Wednesday, January 16th, 2019

Nan Goldin exhibit showcases the need for chosen family

Posted on November 08, 2017 in Arts & Culture
By USM Free Press

Johnna Ossie

Nan Goldin’s photography is the kind of deeply personal art that makes you want to immediately sob, laugh and kiss the person closest to you. On display at the Portland Museum of Art through Dec. 31, this is the first time Goldin’s work has been shown in Maine. The last time it was shown in New England was over 20 years ago, in 1985 at the Institute of Contemporary Art in Boston.

Goldin was born in Maryland in 1953 to a middle class, suburban family, but left her home at the age of 13. Her photographs explore the LGBTQ+ subcultures of Boston, New York, Provincetown and elsewhere. Many in the LGBTQ+ community will recognize the fierceness of love, the deep intimacy, the grief of loss and bonds of friendship that Goldin displays among this chosen family of friends and lovers. The works spans from the 1970s to present day.

In three separate slideshows set to music, Goldin’s photography gives the viewer the feeling they are reading someone’s secret diary. In Scopophilia, Goldin’s juxtaposition of photographs taken in the Louvre after closing time and her own portraiture give a tenderness and emotionality to her subjects. By contrasting portraits of her friends in New York City apartments or hotel rooms with renaissance paintings of long haired, nude women in an embrace, or the close up hands and breasts of sculptures, Goldin shows a vision of love, magic and intimacy that is not easily captured through the lens.

In The Other Side, named after a gay bar in Boston that Goldin and her friends frequented, Goldin captured positive images of LGBTQ+ life that were rare to find at the time. Goldin’s photographs are raw, humanizing and poignant. Her images of drag queens not only on stage but sitting quietly in their apartments or getting ready backstage offered a lens into the community that was not easy to come by during the time she took her photographs. In Other Side, her friends sit in filthy apartments or laugh in bar booths. They picnic by the ocean or hold hands in tousled bed sheets.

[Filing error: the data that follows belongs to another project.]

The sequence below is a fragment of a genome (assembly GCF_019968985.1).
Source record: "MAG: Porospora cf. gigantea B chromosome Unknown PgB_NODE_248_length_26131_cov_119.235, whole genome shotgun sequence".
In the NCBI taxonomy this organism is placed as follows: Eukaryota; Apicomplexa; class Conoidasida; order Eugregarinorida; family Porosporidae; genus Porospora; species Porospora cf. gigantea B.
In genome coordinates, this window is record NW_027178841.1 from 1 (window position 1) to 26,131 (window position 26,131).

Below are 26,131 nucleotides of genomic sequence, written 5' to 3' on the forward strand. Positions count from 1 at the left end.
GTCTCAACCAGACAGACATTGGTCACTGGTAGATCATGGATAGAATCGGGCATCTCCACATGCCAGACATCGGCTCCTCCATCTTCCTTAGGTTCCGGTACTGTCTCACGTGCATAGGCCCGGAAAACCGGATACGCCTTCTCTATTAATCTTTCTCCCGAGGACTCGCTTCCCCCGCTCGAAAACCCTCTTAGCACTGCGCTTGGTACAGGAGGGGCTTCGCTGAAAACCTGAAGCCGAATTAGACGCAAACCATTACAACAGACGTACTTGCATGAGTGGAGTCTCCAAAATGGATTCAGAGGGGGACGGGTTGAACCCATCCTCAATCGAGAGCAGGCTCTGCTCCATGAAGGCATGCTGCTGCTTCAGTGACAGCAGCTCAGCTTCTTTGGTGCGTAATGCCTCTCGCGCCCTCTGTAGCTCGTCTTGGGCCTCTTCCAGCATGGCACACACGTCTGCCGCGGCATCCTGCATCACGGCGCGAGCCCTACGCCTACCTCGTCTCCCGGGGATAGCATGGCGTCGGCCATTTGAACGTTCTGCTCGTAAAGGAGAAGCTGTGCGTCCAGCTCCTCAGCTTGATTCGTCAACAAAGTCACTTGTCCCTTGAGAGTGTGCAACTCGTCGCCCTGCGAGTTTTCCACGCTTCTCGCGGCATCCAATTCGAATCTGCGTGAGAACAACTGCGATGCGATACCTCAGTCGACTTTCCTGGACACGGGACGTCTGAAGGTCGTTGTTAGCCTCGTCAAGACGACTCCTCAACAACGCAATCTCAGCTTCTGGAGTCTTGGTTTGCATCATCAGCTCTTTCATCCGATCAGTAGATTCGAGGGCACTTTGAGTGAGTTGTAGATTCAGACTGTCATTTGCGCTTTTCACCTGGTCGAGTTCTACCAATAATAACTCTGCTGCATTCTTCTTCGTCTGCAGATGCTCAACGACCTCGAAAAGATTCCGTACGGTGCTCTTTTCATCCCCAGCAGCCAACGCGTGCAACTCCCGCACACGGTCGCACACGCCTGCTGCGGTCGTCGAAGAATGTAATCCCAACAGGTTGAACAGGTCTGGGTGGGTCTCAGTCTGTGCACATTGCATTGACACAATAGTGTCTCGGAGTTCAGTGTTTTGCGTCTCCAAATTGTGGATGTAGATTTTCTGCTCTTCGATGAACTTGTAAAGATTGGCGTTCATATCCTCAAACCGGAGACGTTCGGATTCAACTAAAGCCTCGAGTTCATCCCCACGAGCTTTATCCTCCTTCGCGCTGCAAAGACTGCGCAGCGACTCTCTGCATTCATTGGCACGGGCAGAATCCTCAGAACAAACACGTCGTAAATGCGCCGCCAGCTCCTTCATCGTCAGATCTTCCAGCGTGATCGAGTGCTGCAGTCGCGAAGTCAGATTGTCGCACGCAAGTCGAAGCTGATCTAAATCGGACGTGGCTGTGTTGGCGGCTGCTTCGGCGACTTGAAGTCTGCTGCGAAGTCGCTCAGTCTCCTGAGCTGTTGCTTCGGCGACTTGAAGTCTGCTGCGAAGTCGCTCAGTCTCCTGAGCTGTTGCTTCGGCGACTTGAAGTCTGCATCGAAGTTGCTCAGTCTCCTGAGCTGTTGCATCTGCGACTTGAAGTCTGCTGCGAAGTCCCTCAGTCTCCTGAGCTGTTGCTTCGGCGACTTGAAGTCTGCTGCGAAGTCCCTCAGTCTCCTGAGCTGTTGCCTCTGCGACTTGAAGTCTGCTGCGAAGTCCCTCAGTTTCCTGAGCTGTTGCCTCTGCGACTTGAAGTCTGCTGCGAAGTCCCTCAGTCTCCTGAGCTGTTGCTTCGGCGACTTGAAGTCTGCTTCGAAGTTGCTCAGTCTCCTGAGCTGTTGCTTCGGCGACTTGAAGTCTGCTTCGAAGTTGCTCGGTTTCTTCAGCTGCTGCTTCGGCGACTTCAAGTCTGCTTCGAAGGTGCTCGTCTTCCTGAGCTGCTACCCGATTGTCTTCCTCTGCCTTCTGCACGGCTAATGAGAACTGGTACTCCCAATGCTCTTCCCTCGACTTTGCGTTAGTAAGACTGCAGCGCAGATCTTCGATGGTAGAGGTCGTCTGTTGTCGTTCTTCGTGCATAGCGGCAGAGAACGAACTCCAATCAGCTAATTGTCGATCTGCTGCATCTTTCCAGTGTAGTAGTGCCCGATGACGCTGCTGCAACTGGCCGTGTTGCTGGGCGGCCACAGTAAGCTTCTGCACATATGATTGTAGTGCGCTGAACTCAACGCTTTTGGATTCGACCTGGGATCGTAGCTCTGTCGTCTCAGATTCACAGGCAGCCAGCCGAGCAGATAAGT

Goldin offers to the viewers a chance to sit with the emotional complexity, love, grief, friendship and joy of the community in which she lived. In the background of Other Side, John Kelly sings Joni Mitchell’s, Woodstock, adding “…and I dreamed I saw the drag queens…and they found the cure for AIDS for all the nations.” Goldin photographed the LGBTQ+ community leading into and throughout the AIDS epidemic,and her photographs capture her friend’s grief, emotion and loss as they lose loved ones to AIDS. Many of the people in the photographs died of AIDS themselves.

In Goldin’s opus, The Ballad of Sexual Dependency, a 45-minute, 800 photograph slideshow, she exhibits moments of love, marriage, sex, domestic violence, substance use, children and friendship. In the same slideshow we see a woman cradling an infant at her breast in the bathtub and later someone injecting heroin into their arm. Goldin displays the breadth of the human condition in a way that is heart wrenching. As with most of Goldin’s work, the balance between love and anger, hard and soft, closeness and distance is on full display to the point that the viewer feels they have stumbled upon something deeply secret. It feels as though you should look away – but cannot.

Goldin’s on again, off again lover of several years, Siobhan, shows up regularly throughout this exhibit. In photographs that are almost piercingly honest, Siobhan stands nude in the shower, lies in bed or sits in a window, all the while staring straight into the camera. Goldin herself appears in the Ballad of Sexual Dependency.

Whether in a bedroom, drag bar, hospital room or water-side picnic, Goldin presents to viewers a set of photographs so moving and so rooted in the humanity of her subjects that it is easy to get lost in time while viewing her work. Goldin’s is the kind of work that reminds us that we should spend more time by the sea, holding our friend’s hands or noticing the way the light comes in through the window.

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